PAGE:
When donors look for ways to make a positive difference in the world, direct service organizations are a logical starting point — whether it is the nonprofit empowering girls in Nepal or distributing antimalarial nets in affected areas around the world. Donors in the U.S. give about $22 billion to international organizations. These grantees are doing vital work, and much of it effectively. But many could be significantly more cost effective in their initiatives if they had access to data and evidence to amplify their impact.

This is where donors can step in. By supporting “amplifier organizations” — those that use their unique and targeted technical skills to enable other entities to improve more lives — donors have an opportunity to create a multiplier effect, taking a program to a new level of impact.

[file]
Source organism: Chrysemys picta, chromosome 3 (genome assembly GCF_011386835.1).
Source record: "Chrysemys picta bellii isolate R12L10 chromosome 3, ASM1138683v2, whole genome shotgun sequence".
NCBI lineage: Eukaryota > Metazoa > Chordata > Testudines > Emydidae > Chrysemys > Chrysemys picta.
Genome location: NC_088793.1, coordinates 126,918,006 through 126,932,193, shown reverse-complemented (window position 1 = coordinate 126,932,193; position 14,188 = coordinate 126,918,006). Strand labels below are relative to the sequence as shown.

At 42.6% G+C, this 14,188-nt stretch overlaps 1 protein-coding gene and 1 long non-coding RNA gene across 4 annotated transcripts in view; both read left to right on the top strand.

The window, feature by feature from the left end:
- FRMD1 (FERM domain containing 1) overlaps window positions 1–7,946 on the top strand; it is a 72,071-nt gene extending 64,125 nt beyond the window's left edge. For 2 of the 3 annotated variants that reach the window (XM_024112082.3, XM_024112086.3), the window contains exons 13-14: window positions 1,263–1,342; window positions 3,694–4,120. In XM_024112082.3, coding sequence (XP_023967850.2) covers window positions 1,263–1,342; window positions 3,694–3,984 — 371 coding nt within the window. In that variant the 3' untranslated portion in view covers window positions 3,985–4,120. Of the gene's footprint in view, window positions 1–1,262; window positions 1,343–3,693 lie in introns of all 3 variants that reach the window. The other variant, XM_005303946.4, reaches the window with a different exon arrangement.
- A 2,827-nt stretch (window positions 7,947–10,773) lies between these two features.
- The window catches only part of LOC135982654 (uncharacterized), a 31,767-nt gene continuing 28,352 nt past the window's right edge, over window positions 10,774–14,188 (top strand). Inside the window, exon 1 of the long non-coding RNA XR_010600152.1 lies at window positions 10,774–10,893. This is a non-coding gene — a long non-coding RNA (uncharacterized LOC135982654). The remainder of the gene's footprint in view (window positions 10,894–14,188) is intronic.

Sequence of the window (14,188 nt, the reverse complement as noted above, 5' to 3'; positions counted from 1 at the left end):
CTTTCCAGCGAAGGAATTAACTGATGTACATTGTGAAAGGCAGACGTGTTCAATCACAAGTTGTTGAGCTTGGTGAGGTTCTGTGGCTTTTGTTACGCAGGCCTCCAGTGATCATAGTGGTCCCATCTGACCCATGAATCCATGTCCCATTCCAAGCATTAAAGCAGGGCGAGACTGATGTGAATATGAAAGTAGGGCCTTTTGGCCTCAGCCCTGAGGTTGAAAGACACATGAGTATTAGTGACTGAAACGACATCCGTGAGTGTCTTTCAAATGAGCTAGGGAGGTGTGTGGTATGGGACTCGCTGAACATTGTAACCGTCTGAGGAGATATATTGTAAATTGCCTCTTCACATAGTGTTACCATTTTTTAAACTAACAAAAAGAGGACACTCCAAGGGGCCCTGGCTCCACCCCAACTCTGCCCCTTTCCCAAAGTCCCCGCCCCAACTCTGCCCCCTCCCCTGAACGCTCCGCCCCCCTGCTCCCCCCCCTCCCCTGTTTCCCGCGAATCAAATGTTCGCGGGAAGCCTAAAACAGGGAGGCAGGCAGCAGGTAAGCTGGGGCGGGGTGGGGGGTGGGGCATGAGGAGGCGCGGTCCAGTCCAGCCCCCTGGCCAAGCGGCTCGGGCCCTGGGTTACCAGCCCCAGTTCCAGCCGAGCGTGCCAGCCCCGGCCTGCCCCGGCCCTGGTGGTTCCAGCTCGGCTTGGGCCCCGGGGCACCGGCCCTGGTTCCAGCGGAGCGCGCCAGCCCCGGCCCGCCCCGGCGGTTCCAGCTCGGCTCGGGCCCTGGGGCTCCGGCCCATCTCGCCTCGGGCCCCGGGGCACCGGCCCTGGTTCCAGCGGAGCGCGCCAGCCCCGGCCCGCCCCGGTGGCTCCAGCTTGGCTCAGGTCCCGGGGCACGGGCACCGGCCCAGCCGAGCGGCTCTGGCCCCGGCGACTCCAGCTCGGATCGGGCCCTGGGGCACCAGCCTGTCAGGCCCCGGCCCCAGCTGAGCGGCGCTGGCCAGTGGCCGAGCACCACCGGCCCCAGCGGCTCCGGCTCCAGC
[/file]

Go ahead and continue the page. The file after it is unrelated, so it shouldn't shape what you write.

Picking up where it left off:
Data can inform decision-making both in real time and as a project evolves and responds to changing needs. As a result, intermediary organizations have an important role to play.  Equipped with technical know-how in data science and impact evaluation, they often have skills beyond what many nonprofits or governments can afford to staff in house. They can enable service providers to do even more good, especially when budgets are tight. It is more effective when these teams partner to rigorously answer exactly the right questions together, on the right timeline, and in the context of the particular direct service organization. The examples below explore how amplifier organizations can use these tools to improve a program’s design, scale up, and also hold political leaders accountable to citizens.

Read the full article about amplifier organizations by Esther Wang at The Center for Effective Philanthropy.